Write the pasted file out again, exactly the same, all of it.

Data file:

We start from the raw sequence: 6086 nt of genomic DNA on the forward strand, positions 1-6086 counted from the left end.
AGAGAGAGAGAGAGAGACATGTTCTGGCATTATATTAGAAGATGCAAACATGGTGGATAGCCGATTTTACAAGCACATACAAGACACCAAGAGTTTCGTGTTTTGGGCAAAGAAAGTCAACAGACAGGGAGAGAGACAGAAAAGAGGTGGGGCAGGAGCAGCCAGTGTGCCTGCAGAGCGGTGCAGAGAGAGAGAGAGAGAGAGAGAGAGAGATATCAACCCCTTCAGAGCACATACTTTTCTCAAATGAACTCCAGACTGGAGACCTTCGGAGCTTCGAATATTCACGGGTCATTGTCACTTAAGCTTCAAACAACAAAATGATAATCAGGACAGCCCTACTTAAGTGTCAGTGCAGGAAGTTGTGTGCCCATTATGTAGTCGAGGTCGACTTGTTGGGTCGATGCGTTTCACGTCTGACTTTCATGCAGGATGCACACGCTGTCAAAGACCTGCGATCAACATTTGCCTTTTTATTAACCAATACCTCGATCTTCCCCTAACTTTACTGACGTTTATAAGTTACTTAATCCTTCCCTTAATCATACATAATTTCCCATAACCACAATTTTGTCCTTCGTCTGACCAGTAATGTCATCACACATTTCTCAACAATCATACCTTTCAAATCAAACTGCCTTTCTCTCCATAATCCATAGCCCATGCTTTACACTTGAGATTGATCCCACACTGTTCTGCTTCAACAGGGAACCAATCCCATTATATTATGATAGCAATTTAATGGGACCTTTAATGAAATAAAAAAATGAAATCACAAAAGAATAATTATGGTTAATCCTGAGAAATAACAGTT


We start from the raw sequence: 6086 nt of genomic DNA on the forward strand, positions 1-6086 counted from the left end.
AGAGAGAGAGAGAGAGACATGTTCTGGCATTATATTAGAAGATGCAAACATGGTGGATAGCCGATTTTACAAGCACATACAAGACACCAAGAGTTTCGTGTTTTGGGCAAAGAAAGTCAACAGACAGGGAGAGAGACAGAAAAGAGGTGGGGCAGGAGCAGCCAGTGTGCCTGCAGAGCGGTGCAGAGAGAGAGAGAGAGAGAGAGAGAGAGATATCAACCCCTTCAGAGCACATACTTTTCTCAAATGAACTCCAGACTGGAGACCTTCGGAGCTTCGAATATTCACGGGTCATTGTCACTTAAGCTTCAAACAACAAAATGATAATCAGGACAGCCCTACTTAAGTGTCAGTGCAGGAAGTTGTGTGCCCATTATGTAGTCGAGGTCGACTTGTTGGGTCGATGCGTTTCACGTCTGACTTTCATGCAGGATGCACACGCTGTCAAAGACCTGCGATCAACATTTGCCTTTTTATTAACCAATACCTCGATCTTCCCCTAACTTTACTGACGTTTATAAGTTACTTAATCCTTCCCTTAATCATACATAATTTCCCATAACCACAATTTTGTCCTTCGTCTGACCAGTAATGTCATCACACATTTCTCAACAATCATACCTTTCAAATCAAACTGCCTTTCTCTCCATAATCCATAGCCCATGCTTTACACTTGAGATTGATCCCACACTGTTCTGCTTCAACAGGGAACCAATCCCATTATATTATGATAGCAATTTAATGGGACCTTTAATGAAATAAAAAAATGAAATCACAAAAGAATAATTATGGTTAATCCTGAGAAATAACAGTT